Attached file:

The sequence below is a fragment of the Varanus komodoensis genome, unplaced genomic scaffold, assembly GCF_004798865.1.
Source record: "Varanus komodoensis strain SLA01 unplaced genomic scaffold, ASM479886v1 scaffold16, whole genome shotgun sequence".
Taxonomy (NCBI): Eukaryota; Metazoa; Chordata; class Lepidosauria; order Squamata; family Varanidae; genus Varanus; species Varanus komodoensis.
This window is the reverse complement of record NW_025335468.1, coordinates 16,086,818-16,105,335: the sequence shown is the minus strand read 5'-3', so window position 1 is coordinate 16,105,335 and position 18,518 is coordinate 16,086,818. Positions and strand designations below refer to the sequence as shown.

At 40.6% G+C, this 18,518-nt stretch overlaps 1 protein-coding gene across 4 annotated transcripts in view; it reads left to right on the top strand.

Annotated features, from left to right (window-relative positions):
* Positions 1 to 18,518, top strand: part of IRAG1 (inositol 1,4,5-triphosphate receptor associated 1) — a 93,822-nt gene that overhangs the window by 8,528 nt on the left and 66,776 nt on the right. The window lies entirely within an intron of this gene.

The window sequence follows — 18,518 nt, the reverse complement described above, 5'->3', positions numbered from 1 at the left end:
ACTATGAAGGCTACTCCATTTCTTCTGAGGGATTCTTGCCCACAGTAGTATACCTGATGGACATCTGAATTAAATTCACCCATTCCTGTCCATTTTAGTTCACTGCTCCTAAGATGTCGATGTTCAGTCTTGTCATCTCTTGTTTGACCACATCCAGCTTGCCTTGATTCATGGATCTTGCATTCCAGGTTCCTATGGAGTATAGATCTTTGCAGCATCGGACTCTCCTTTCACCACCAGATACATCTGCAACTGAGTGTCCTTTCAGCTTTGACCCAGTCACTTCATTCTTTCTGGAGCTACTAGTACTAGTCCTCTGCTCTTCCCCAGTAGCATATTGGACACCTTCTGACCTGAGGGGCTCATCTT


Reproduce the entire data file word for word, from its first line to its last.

The sequence below is a fragment of the Varanus komodoensis genome, unplaced genomic scaffold, assembly GCF_004798865.1.
Source record: "Varanus komodoensis strain SLA01 unplaced genomic scaffold, ASM479886v1 scaffold16, whole genome shotgun sequence".
Taxonomy (NCBI): Eukaryota; Metazoa; Chordata; class Lepidosauria; order Squamata; family Varanidae; genus Varanus; species Varanus komodoensis.
This window is the reverse complement of record NW_025335468.1, coordinates 16,086,818-16,105,335: the sequence shown is the minus strand read 5'-3', so window position 1 is coordinate 16,105,335 and position 18,518 is coordinate 16,086,818. Positions and strand designations below refer to the sequence as shown.

At 40.6% G+C, this 18,518-nt stretch overlaps 1 protein-coding gene across 4 annotated transcripts in view; it reads left to right on the top strand.

Annotated features, from left to right (window-relative positions):
* Positions 1 to 18,518, top strand: part of IRAG1 (inositol 1,4,5-triphosphate receptor associated 1) — a 93,822-nt gene that overhangs the window by 8,528 nt on the left and 66,776 nt on the right. The window lies entirely within an intron of this gene.

The window sequence follows — 18,518 nt, the reverse complement described above, 5'->3', positions numbered from 1 at the left end:
ACTATGAAGGCTACTCCATTTCTTCTGAGGGATTCTTGCCCACAGTAGTATACCTGATGGACATCTGAATTAAATTCACCCATTCCTGTCCATTTTAGTTCACTGCTCCTAAGATGTCGATGTTCAGTCTTGTCATCTCTTGTTTGACCACATCCAGCTTGCCTTGATTCATGGATCTTGCATTCCAGGTTCCTATGGAGTATAGATCTTTGCAGCATCGGACTCTCCTTTCACCACCAGATACATCTGCAACTGAGTGTCCTTTCAGCTTTGACCCAGTCACTTCATTCTTTCTGGAGCTACTAGTACTAGTCCTCTGCTCTTCCCCAGTAGCATATTGGACACCTTCTGACCTGAGGGGCTCATCTT